I’ve been lambasted by a number of Spy readers after declaring Everything Everywhere All at Once trash after watching only 20 minutes of the film. I was called unprofessional, stupid, bigoted, and worse. The more polite readers shared their experiences with the film, with several indicating that they, too, found the opening of the film tedious or chaotic but came to like, or even love the film after giving it a chance.
Setting aside the name-calling, the Spy readers who criticized me are right, sort of. If I could write the piece again, I would watch the entire movie before commenting on it. But I say “sort of” because what I did—rely on a first impression—is something most of us do most of the time.
I trust my gut, rely on my own eyes, and “know what I like.” But I also agree with Ronald Reagan’s advice of trust but verify. I “verify” when my first impression leaves enough of a doubt that I suspect error or conclude that my first impression is not sufficient to serve as the basis for a conclusion.
Over the years, I have reached thousands of conclusions based on first impressions and live comfortably with those conclusions every day. Some conclusions may be wrong, but if they have minimum impact on others, what is the harm in living with them? As I see it, it is my business.
A few examples of first impressions that led to conclusions are my distrust of Fiat and Chevrolet branded vehicles. I worked at a gas station in Germany many years ago and encountered what I recall was an endless string of mechanical failures that the drivers of the Fiats who stopped in for gasoline had experienced. I remember parts falling off the interiors of the cars and owners seeking help in reattaching them. In the case of Chevrolets, a friend had a miserable little car called a Chevette (not to be confused with a Corvette). One day we were driving down Route 95 and the engine suddenly died. I have not trusted a Chevy since.
Other examples of first impressions include food (if the first bite tastes awful, the rest likely will stay the same), music (if the first few bars cause a headache, the remainder could kill you), and politicians (Trump lost me in 2015 with his bigoted rhetoric as he rode down a golden escalator to announce his candidacy for the presidency.)
If I extrapolated the criticism I received on my comments on Everything Everywhere, I would buy a Fiat and drive it for a year or two to determine whether the company has resolved its quality issues. I would give Donald Trump a second chance, reread The Art of the Deal and a dozen or so of his other books, and quit describing him as a threat to American Democracy.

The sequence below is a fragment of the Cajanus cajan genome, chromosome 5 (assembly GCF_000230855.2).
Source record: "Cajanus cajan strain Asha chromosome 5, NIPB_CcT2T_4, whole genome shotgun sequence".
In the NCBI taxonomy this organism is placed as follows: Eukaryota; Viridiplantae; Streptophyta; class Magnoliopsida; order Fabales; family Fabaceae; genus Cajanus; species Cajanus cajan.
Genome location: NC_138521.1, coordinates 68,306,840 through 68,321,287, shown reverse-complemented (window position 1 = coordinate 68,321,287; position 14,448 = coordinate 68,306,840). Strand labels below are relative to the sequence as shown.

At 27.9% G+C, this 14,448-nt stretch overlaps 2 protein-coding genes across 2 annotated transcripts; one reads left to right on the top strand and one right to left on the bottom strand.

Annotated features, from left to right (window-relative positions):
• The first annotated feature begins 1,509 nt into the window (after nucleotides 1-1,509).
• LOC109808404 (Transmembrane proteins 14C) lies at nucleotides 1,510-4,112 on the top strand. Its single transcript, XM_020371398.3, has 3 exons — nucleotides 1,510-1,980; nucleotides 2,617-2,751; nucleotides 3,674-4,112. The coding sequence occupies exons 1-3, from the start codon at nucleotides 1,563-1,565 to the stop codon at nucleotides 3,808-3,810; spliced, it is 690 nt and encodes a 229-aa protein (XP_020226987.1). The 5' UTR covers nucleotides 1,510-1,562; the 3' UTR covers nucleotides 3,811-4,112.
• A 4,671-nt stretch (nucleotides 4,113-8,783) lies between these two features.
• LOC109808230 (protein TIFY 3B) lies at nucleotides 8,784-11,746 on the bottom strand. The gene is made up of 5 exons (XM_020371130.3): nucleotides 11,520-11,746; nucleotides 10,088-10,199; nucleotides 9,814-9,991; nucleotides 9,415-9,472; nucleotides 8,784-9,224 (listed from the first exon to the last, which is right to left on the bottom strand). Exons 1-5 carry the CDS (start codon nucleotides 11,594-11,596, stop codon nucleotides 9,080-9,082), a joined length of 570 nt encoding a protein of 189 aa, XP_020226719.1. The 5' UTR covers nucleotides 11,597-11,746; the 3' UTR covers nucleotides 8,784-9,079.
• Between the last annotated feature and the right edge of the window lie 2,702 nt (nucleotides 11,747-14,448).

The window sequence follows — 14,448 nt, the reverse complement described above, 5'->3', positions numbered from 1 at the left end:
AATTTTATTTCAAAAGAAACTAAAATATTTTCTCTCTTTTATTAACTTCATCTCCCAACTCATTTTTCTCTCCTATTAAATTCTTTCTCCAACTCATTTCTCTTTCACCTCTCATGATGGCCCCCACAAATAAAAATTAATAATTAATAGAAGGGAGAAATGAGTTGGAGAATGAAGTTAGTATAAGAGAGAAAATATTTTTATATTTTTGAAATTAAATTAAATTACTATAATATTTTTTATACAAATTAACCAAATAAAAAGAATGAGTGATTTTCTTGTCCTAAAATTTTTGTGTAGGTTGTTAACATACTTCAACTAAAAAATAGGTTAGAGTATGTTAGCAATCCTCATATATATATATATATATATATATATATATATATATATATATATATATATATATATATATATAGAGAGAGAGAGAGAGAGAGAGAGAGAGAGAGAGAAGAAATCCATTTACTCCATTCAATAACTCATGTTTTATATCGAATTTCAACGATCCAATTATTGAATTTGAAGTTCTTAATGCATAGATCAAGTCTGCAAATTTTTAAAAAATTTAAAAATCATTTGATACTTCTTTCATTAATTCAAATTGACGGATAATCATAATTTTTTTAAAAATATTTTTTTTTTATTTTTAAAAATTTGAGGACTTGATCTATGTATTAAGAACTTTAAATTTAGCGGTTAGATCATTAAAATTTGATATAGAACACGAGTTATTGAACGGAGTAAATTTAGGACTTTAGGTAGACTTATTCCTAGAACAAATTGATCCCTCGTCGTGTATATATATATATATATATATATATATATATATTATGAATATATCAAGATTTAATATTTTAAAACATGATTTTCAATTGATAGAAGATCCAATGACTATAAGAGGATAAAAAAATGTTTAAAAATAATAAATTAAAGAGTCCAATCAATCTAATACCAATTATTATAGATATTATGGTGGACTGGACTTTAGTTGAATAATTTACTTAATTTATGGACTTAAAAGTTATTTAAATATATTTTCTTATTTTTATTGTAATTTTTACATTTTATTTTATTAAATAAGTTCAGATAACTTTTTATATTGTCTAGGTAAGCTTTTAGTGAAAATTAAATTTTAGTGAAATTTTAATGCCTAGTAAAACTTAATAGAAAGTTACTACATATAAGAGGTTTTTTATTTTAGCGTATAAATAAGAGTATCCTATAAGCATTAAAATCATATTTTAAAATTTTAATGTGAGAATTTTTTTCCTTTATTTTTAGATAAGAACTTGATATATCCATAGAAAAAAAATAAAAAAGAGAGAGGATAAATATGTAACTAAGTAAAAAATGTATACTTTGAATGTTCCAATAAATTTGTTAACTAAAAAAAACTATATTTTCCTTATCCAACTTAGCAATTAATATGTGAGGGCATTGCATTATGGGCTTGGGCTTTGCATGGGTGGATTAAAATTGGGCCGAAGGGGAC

As you might guess, I’m not about to shut up about Trump until he leaves the political stage. In so doing, I accept that I will continue to provoke anger on the part of his base of supporters, whom, by the way, seem to consist of people who seem indifferent to sedition, sexual harassment, grift, racism, and a lot more.
Speaking out against Donald Trump is, in my view, doing readers a favor. Even if my “research” on Trump is incomplete, if my opinion prompts anyone to reconsider their support of Trump, I am doing good.
Similarly, when I offer an opinion about Easton, saying that it is a great place to live or visit, I confess that there are things about Easton that I don’t know. Maybe if I knew more about Easton I would tell people to visit Chestertown or Cambridge before visiting Easton. Is that a problem? Is it unprofessional to praise Easton, endorse a restaurant where I enjoyed a good meal, or to opine that Toyota makes better cars than another company? I do not think so.
Even when writing comments on the Oscar awards and particular movies, I think it is OK to share one’s opinions. A condition on commenting, of course, is that one’s comments should not be racist or hurtful to anyone. But advising people to avoid particular films, silence certain music, support Ukraine in repelling Russia, and to embrace social equity and justice, is not wrong. Isn’t opinion writing what that term means—sharing opinions? When a writer puts his or her name on a piece, it implies it is an opinion. And for those who accused my criticism of Everything Everywhere of being racist, how do they defend the gratuitous violence against police and IRS agents in the film?
After reviewing the criticism of my criticism of Everything Everywhere, I have decided to continue to offer opinions on politics, culture, social justice, and even movies. I made that decision after reading and considering the comments I received. I did not read every comment, but I read enough to know that I should have watched all of Everything Everywhere before commenting on it. I also am confident that had I watched the entire film, I still would not have liked it. It is not a crime to admit that. And, come to think of it, I told my readers I had not watched the entire film before condemning it as “trash” so they could take that into account in deciding whether my opinion was worthy of their consideration.
J.E. Dean is a retired attorney and public affairs consultant writing on politics, government, and other subjects.